Vampirism has been reported in the medical literature for more than a century. It was named after the mythical vampire in order to describe the sucking of blood or drinking blood to satisfy a craving for it. An interest in the dead has also been recorded, so that vampirism has been confused with necrophilia. In fact, the essential characteristic of the vampire was that he drank fresh blood specifically to satisfy a need, also having an abnormal interest in death and the dead. The appropriate clinical substantive for a human who displays these characteristics is “vampirist,” not vampire, which refers to a supernatural creature or a bat.
The mythical vampire was an evil spirit which, being refused entry into the “other world” because of unsuitable behaviour in life or neglect of rituals, returned to the grave as a “revenant” or “living dead” being. He re-animated his corpse and sustained it with blood sucked from the living during sleep, or by biting the neck and drinking from the wound. A victim thus attacked or a suicide victim was liable to become a vampire. Vampires lived in cemeteries and seldom left their graves except to satisfy their need for blood: the dead were their people. The vampire did not desecrate graves, violate corpses, eat human flesh or have sexual intercourse with the living. He had no real identity and was thought not to cast a shadow or reflect an image in a mirror. The characteristics of a periodic craving for blood, association with the dead and no certain identity are a triad also found in clinical vampirism.
The vampire myth is of great antiquity and appears in some form in most religions that hold a belief in a corporate existence for the spirit after death. It entered Europe from Asia Minor and moved west through Romania and Hungary. The word vampire, of Turkish or Magyar origin, was first used in English in 1734. The vampire has featured in German, French, English and American romantic and horrific literature since the late eighteenth-century, and novels, plays and films derived from Abraham Stoker’s ‘Dracula’ continue to proliferate. There is a substratum of fact to ‘Dracula’ and the associated ‘Frankenstein,’ based on historical persons.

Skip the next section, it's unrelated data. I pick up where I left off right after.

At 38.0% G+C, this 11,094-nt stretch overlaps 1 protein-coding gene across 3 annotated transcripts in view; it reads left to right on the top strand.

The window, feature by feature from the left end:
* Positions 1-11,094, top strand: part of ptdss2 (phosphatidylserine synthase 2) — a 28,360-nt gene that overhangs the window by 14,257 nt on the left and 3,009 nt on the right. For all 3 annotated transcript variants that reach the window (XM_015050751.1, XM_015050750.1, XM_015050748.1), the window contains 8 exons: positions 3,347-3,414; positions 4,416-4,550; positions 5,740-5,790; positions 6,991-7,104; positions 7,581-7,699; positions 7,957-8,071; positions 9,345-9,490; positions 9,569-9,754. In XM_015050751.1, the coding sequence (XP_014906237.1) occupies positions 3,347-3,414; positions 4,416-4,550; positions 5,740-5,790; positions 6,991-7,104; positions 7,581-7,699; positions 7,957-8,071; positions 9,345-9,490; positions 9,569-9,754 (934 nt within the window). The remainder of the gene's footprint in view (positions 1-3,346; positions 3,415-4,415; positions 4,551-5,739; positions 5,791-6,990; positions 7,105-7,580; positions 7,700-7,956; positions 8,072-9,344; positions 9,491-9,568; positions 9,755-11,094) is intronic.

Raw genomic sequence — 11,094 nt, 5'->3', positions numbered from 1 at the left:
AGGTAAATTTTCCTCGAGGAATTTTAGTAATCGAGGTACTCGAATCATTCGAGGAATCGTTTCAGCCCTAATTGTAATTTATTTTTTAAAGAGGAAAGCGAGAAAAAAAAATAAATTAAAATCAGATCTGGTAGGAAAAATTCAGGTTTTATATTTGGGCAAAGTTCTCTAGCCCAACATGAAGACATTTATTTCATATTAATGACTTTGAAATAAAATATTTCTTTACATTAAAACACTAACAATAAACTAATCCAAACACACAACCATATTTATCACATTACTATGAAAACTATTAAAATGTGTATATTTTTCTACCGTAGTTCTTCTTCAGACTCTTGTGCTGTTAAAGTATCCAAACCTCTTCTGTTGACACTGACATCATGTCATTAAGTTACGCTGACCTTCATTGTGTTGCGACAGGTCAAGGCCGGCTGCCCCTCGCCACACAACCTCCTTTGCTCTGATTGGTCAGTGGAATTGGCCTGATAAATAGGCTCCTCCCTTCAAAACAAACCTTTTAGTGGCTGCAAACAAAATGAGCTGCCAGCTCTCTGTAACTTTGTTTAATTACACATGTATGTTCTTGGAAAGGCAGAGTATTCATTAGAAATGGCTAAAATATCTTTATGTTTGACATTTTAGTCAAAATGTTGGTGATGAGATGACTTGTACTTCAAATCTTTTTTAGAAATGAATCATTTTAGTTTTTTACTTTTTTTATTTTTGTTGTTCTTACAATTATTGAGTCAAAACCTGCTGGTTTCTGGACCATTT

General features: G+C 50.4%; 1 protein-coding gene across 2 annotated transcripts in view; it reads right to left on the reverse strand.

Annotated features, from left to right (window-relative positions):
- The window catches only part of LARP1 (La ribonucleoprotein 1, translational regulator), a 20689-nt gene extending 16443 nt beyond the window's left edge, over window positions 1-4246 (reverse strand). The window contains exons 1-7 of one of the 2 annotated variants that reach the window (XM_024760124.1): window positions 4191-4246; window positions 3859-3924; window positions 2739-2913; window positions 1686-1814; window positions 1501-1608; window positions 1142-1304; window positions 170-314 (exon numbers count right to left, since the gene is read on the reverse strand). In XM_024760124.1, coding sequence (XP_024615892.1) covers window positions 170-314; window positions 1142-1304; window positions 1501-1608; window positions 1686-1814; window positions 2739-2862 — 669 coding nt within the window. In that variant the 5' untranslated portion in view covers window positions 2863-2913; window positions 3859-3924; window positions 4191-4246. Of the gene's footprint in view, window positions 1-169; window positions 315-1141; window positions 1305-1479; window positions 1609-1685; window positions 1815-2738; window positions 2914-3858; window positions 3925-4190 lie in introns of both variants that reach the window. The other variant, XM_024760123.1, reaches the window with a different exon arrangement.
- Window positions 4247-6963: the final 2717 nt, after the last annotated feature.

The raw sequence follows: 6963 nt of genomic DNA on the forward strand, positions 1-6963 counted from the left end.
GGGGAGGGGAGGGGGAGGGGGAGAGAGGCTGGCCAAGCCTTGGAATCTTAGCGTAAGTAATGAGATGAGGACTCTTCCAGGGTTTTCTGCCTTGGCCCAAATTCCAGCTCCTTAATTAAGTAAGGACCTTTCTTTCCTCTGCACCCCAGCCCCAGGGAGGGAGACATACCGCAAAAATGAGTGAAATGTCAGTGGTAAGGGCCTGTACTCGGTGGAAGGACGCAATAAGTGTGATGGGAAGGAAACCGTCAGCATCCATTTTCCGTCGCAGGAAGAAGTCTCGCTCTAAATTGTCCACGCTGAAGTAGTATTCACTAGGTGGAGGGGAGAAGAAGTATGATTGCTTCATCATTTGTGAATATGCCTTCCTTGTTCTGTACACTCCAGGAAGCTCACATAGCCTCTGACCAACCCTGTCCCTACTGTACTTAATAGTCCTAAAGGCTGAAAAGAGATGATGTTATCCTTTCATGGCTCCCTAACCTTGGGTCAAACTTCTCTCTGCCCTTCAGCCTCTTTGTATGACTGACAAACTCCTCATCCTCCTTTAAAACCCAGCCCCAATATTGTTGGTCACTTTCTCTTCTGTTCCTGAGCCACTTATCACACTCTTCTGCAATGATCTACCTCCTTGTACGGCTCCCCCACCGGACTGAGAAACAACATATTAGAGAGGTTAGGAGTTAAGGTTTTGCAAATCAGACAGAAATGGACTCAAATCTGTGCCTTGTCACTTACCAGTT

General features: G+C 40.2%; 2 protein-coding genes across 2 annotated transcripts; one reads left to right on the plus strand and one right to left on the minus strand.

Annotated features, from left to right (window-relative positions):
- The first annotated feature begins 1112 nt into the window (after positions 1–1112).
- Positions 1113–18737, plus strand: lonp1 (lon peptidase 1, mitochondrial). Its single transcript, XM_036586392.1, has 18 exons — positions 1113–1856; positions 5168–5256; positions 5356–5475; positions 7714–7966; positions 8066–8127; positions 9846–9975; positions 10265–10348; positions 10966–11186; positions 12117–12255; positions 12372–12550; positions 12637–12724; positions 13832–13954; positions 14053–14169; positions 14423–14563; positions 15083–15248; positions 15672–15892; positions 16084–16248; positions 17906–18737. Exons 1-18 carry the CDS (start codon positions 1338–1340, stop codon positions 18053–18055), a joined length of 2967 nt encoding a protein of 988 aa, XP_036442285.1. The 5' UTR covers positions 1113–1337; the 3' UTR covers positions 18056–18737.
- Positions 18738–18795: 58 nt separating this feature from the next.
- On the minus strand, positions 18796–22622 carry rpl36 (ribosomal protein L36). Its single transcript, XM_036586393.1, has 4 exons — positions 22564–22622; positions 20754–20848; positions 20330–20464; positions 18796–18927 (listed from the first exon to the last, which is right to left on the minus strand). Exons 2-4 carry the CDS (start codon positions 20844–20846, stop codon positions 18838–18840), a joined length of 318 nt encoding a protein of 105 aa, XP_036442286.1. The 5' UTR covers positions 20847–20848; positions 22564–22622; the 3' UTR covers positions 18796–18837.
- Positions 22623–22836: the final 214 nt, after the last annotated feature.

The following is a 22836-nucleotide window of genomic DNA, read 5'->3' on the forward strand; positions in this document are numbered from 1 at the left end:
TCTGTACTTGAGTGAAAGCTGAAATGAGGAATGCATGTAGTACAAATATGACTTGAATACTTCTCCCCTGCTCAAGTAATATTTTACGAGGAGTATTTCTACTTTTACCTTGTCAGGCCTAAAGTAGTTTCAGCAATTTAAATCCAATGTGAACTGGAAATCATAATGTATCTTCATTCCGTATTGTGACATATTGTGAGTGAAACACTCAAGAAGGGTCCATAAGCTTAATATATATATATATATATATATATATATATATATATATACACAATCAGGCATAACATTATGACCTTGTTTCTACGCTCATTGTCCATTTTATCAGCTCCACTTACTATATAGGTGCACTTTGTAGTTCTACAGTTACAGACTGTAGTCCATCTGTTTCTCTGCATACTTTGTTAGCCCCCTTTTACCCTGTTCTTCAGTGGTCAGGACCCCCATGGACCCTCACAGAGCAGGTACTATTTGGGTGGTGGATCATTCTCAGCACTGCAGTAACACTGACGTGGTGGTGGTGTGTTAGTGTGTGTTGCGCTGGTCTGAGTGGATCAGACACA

The drinking of blood may be a feature of sadomasochism, blood rituals, fetishism, ritual revenge, psychosis, and drug intoxication. Most of the striking cases collected by Richard Freiherr von Krafft-Ebing appear not· to have been vampirists. Vampirism is not a primary symptom of any other psychotic or psychopathic disorder, and it has a “specific motive that distinguishes it from other blood-related aberrations. The condition is not likely to be discovered except in criminal cases where evidence is restricted by judicial rulings, and by chance via psychiatric examinations or surgical treatment of self-injuries. Some of our patients who carry out self- mutilation cut themselves in order to suck blood. They had an impaired sense of identity; could not recognize their faces in the mirror, and some expressed an interest in death. The mirror effect indicates a gross disturbance of personal reality and is sometimes found in schizophrenia and unreality states as well as vampirism. I Identity is the innate knowledge of individuality which becomes more certain and firm as the child develops.”
We suggest that compulsive blood-taking, uncertain identity and an abnormal interest in death, as observed in our cases and reported variously by others, are symptoms of the psychopathology of clinical vampirism. Uncertain identity is probably invariable, while an interest in death may not always be evident.
In addition to non-criminal vampirists, we have intensively studied three who had been charged with dishonesty and referred for psychiatric assessment because of self-mutilation. We have also re-examined the case of John George Haigh, “acid-bath” murderer of 1949, regarding whom there was much inconclusive controversy in psychiatric circles, and propose that he was also a vampirist. We describe these cases in detail, refer to others and discuss clinical vampirism and its implications.
John George Haigh, the “acid-bath” murderer, was executed in London on August 10th, 1949 at the age of forty. John George Haigh confessed that between September 1944 and February 1949 he had killed nine persons, incised their necks and drunk a cupful of blood from each. Six were friends whose property he then acquired by fraud, but the other three were unidentified casual strangers. The primary motive for all the murders, he said, was an irresistible urge for blood, and not gain: “there are so many other ways of making easy money, though illegitimately.” Lord Dunboyne wrote: “No other reported case traceable seems to suggest that a murderer drank the blood of the murdered as an end in itself, unassociated with any sexual perversion. A wealth of material exists, giving quite a good picture of his first twenty-five and last five years, but there is little regarding the intervening period of prison sentences and the war. The following is derived from a book on the trial of John George Haigh, edited by Lord Dunboyne,” and a biography by La Bern, the two of which complement each other.